Descriptive Programming in QTP – The Complete Guide : Part 2
In the previous article, we saw the basics of Descriptive Programming in QTP. In this article, we will discuss few more important concepts that will help you use descriptive programming more effectively. Let’s see each of these concepts one by one.
Using Regular Expressions in Descriptive Programming
Consider the following scenario – You have to write a script where you have to click on the inbox link in GMail. But you would have noticed that the number of unread emails is also displayed together with the Inbox link in GMail. Also, the number of unread emails changes very frequently.
So how do you handle such scenarios when you use Object Repository? Yes, you use Regular Expression when specifying the object property in OR. Well, you can use the same regular expressions concept with Descriptive Programming also. Let’s see how this is done.
Now when you don’t have any unread mails in GMail, the inbox link will be displayed as ‘Inbox’ but in case there are any unread mails, it is appended with the Inbox text as Inbox(2), Inbox(14) etc. Here you will notice that the common text in both the cases is ‘Inbox’. The most basic regular expression that we can use here is Inbox.* . And for the link, the regular expression would look like Link(“innertext:=Inbox.*”). The complete code is shown below –
In the above code, we have used regular expression for Browser and Page title also. This is done because when you open any mail in Gmail, some text gets appended after Gmail in the title. So this code will work from Inbox as well as from some other page in Gmail.
Using Description Object in Descriptive Programming
In the first part of Descriptive Programming in QTP series, we covered the most basic method of using Descriptive Programming where you specify the object property and value directly with the statement. This approach is shown below.
Browser("title:=Google").Page("title:=Google").WebEdit..... Browser("title:=Google").Page("title:=Google")...... Browser("title:=Google").Page("title:=Google")......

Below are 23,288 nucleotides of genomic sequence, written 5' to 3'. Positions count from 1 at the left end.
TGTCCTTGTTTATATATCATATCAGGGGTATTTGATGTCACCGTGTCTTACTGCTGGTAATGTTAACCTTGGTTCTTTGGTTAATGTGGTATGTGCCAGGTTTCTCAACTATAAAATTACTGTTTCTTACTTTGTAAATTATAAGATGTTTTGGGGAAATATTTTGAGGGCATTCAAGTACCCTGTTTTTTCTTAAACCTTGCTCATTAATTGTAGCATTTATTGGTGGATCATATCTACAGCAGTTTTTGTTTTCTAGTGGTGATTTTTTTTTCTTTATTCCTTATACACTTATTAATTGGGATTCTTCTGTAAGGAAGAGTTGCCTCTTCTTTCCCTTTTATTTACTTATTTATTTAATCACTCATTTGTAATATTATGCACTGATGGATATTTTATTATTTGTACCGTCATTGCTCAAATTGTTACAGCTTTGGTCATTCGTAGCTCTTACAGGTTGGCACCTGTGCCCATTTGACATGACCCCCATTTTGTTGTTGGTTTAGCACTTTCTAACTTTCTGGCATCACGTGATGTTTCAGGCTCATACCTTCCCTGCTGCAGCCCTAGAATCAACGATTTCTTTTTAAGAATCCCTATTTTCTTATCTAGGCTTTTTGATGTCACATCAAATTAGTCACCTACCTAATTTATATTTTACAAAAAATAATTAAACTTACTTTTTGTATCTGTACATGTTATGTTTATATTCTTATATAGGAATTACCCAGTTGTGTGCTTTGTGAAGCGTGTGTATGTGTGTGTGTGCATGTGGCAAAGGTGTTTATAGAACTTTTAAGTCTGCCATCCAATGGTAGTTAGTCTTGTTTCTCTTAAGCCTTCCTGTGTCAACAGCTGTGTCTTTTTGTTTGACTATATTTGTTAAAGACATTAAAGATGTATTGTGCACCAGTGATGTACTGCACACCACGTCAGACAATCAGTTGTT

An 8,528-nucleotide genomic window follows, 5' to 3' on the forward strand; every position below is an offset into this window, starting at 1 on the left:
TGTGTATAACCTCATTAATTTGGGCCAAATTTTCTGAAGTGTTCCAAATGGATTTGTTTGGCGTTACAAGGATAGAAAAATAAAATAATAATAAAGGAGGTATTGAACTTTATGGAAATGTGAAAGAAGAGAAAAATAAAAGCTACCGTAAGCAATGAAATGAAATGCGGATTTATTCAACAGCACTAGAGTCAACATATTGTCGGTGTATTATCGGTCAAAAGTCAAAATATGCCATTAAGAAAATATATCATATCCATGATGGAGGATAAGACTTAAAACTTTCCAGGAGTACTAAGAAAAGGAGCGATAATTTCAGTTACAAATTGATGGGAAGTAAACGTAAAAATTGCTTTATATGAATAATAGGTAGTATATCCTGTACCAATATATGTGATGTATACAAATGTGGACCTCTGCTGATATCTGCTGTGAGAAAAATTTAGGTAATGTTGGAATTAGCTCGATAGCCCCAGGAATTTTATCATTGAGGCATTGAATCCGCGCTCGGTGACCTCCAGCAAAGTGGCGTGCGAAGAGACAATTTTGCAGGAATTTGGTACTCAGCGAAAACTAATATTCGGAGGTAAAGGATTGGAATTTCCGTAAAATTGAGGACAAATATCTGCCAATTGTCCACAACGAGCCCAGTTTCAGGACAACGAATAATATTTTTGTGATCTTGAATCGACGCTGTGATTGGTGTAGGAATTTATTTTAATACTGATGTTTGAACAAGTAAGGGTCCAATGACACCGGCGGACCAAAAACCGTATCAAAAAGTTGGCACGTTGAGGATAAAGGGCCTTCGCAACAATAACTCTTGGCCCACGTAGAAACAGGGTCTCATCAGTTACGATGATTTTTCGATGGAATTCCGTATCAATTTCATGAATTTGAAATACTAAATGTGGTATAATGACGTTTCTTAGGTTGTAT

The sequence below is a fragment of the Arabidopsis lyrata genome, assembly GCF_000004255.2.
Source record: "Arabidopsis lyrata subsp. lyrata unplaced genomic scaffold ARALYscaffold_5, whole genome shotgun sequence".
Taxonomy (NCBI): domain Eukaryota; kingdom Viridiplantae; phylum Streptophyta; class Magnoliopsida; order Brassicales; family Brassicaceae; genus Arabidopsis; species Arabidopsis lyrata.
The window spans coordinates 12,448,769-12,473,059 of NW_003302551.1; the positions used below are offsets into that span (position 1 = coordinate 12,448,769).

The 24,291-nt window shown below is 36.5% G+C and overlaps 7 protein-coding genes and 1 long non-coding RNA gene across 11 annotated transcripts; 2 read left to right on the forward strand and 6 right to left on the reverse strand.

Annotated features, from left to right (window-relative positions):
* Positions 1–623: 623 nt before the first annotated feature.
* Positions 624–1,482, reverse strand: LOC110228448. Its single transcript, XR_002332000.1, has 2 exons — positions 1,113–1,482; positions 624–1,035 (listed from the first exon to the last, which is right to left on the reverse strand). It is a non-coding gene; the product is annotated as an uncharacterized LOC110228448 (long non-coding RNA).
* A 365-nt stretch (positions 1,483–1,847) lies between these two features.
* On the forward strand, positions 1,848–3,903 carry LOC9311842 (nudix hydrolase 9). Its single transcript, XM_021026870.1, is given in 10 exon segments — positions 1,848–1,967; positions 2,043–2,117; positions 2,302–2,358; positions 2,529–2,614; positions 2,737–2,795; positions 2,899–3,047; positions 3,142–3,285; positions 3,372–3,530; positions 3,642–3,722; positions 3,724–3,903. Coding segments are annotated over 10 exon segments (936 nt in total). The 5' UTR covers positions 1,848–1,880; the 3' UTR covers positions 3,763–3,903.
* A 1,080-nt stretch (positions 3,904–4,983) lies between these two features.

Here you can notice that the object property for browser and page objects are specified multiple times. Now suppose that the this property gets changed at some point in the future. In such a scenario, you would have to do a lot of rework to update the scripts. To avoid this, you can use an alternative method where you can specify the object properties and methods in Description Object and then use this object in your statement. Below code highlights this approach.
Set oBrowser = Description.Create oBrowser("title").Value = "Google" Set oPage = Description.Create oPage("title").Value = "Google" Browser(oBrowser).Page(oPage)..... Browser(oBrowser).Page(oPage)..... Browser(oBrowser).Page(oPage).....
Alternatively you can use one more method to shorten your code –
Set oGoogle = Browser("title:=Google").Page("title:=Google") oGoogle.WebEdit("name:=q","type:=text").Set "automation repository" oGoogle.WebButton("name:=Google Search","type:=submit").Click ..... .....
In both the above cases, the object property and value is written at only a single place. So if there is any change in the object property, it needs to be done at few places and thus the amount of rework is significantly reduced.
Combining both Object Repository and Descriptive Programming
You can combine both Object Repository and Descriptive Programming approaches in your scripts. While doing so you have to take care of one thing. In the same statement, you can start with OR and then use DP, but you cant do it the reverse way. That is, you can’t first use DP and then move over to OR. The below code illustrates this concept.
'Correct Way - OR can be used before DP Browser("Google").Page("title:=Google").... 'Wrong Way - OR can't be used after DP Browser("title:=Google").Page("Google")....
Using Ordinal Identifiers in Descriptive Programming
Many a times when you write scripts, you might need to include ordinal identifiers (index, creation time, location) in the object repository. You can use ordinal identifiers in Descriptive Programming also. Let’s see an example for the same.
Example: Ordinal Identifiers in Descriptive Programming. In this example,the code will open 2 internet explorer browsers and open different URLs in both the browsers.
SystemUtil.Run "iexplore.exe" 'Browser with CreationTime 0 SystemUtil.Run "iexplore.exe" 'Browser with CreationTime 1 Browser("CreationTime:=0").Navigate "http://www.google.com" Browser("CreationTime:=1").Navigate "http://www.yahoo.com"
Based on the Creation Time ordinal identifier, the above code opens google.com in the first browser and yahoo.com in the second browser.
In the next article in this series, we will see some examples of Descriptive Programming. Meanwhile, if you have any inputs, feedback, queries regarding this article or this topic, you can let us know about it using the comments section.